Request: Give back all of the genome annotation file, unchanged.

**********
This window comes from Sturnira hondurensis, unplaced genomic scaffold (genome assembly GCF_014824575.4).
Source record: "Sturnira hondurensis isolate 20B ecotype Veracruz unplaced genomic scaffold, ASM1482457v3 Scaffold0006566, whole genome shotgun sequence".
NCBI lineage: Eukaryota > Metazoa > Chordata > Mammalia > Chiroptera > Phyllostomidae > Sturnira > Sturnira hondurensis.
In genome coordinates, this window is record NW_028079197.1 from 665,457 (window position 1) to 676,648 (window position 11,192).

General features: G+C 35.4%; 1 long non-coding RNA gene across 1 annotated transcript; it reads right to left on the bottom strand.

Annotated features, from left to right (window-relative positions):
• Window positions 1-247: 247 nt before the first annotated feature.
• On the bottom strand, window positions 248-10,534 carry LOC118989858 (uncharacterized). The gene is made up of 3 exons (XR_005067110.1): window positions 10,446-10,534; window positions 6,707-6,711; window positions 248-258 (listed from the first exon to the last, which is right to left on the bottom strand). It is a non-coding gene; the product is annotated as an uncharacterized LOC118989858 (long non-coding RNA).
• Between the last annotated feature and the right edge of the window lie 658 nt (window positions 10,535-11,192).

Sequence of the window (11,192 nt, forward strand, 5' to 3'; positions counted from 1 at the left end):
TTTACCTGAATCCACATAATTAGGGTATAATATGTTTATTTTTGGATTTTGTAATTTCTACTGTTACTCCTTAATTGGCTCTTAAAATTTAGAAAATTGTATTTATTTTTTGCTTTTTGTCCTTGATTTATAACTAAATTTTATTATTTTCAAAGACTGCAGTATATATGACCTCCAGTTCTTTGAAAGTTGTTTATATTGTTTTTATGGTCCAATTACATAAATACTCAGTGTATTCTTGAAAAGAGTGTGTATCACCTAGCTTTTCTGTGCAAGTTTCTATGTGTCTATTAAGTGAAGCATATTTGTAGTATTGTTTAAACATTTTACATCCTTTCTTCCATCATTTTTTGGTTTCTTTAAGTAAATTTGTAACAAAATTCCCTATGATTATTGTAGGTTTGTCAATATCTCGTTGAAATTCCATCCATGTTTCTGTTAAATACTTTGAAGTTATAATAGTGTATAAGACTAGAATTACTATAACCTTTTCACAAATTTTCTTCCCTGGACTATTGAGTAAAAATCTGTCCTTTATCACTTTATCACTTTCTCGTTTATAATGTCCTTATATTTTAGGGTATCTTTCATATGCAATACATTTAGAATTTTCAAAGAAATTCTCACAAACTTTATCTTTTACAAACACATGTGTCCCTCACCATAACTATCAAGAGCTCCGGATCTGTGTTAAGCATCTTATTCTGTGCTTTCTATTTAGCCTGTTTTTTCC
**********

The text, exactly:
This window comes from Sturnira hondurensis, unplaced genomic scaffold (genome assembly GCF_014824575.4).
Source record: "Sturnira hondurensis isolate 20B ecotype Veracruz unplaced genomic scaffold, ASM1482457v3 Scaffold0006566, whole genome shotgun sequence".
NCBI lineage: Eukaryota > Metazoa > Chordata > Mammalia > Chiroptera > Phyllostomidae > Sturnira > Sturnira hondurensis.
In genome coordinates, this window is record NW_028079197.1 from 665,457 (window position 1) to 676,648 (window position 11,192).

General features: G+C 35.4%; 1 long non-coding RNA gene across 1 annotated transcript; it reads right to left on the bottom strand.

Annotated features, from left to right (window-relative positions):
• Window positions 1-247: 247 nt before the first annotated feature.
• On the bottom strand, window positions 248-10,534 carry LOC118989858 (uncharacterized). The gene is made up of 3 exons (XR_005067110.1): window positions 10,446-10,534; window positions 6,707-6,711; window positions 248-258 (listed from the first exon to the last, which is right to left on the bottom strand). It is a non-coding gene; the product is annotated as an uncharacterized LOC118989858 (long non-coding RNA).
• Between the last annotated feature and the right edge of the window lie 658 nt (window positions 10,535-11,192).

Sequence of the window (11,192 nt, forward strand, 5' to 3'; positions counted from 1 at the left end):
TTTACCTGAATCCACATAATTAGGGTATAATATGTTTATTTTTGGATTTTGTAATTTCTACTGTTACTCCTTAATTGGCTCTTAAAATTTAGAAAATTGTATTTATTTTTTGCTTTTTGTCCTTGATTTATAACTAAATTTTATTATTTTCAAAGACTGCAGTATATATGACCTCCAGTTCTTTGAAAGTTGTTTATATTGTTTTTATGGTCCAATTACATAAATACTCAGTGTATTCTTGAAAAGAGTGTGTATCACCTAGCTTTTCTGTGCAAGTTTCTATGTGTCTATTAAGTGAAGCATATTTGTAGTATTGTTTAAACATTTTACATCCTTTCTTCCATCATTTTTTGGTTTCTTTAAGTAAATTTGTAACAAAATTCCCTATGATTATTGTAGGTTTGTCAATATCTCGTTGAAATTCCATCCATGTTTCTGTTAAATACTTTGAAGTTATAATAGTGTATAAGACTAGAATTACTATAACCTTTTCACAAATTTTCTTCCCTGGACTATTGAGTAAAAATCTGTCCTTTATCACTTTATCACTTTCTCGTTTATAATGTCCTTATATTTTAGGGTATCTTTCATATGCAATACATTTAGAATTTTCAAAGAAATTCTCACAAACTTTATCTTTTACAAACACATGTGTCCCTCACCATAACTATCAAGAGCTCCGGATCTGTGTTAAGCATCTTATTCTGTGCTTTCTATTTAGCCTGTTTTTTCC